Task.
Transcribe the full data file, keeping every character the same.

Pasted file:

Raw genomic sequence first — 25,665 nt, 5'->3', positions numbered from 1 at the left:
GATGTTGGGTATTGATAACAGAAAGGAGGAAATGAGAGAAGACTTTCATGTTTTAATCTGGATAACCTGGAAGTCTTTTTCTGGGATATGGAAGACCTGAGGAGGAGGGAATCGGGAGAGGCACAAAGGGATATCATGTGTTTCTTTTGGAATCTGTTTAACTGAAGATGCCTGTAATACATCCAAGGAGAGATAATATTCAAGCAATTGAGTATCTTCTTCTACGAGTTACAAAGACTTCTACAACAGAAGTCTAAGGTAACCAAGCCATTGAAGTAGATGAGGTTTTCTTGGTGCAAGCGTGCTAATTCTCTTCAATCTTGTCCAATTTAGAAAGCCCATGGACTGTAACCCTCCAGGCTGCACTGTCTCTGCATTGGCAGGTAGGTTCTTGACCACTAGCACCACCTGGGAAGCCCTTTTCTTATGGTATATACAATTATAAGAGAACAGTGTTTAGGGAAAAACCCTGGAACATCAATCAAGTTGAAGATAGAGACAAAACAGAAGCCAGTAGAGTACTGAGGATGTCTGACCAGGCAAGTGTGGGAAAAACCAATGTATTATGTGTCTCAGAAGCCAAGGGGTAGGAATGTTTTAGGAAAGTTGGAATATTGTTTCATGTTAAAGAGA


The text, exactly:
Raw genomic sequence first — 25,665 nt, 5'->3', positions numbered from 1 at the left:
GATGTTGGGTATTGATAACAGAAAGGAGGAAATGAGAGAAGACTTTCATGTTTTAATCTGGATAACCTGGAAGTCTTTTTCTGGGATATGGAAGACCTGAGGAGGAGGGAATCGGGAGAGGCACAAAGGGATATCATGTGTTTCTTTTGGAATCTGTTTAACTGAAGATGCCTGTAATACATCCAAGGAGAGATAATATTCAAGCAATTGAGTATCTTCTTCTACGAGTTACAAAGACTTCTACAACAGAAGTCTAAGGTAACCAAGCCATTGAAGTAGATGAGGTTTTCTTGGTGCAAGCGTGCTAATTCTCTTCAATCTTGTCCAATTTAGAAAGCCCATGGACTGTAACCCTCCAGGCTGCACTGTCTCTGCATTGGCAGGTAGGTTCTTGACCACTAGCACCACCTGGGAAGCCCTTTTCTTATGGTATATACAATTATAAGAGAACAGTGTTTAGGGAAAAACCCTGGAACATCAATCAAGTTGAAGATAGAGACAAAACAGAAGCCAGTAGAGTACTGAGGATGTCTGACCAGGCAAGTGTGGGAAAAACCAATGTATTATGTGTCTCAGAAGCCAAGGGGTAGGAATGTTTTAGGAAAGTTGGAATATTGTTTCATGTTAAAGAGA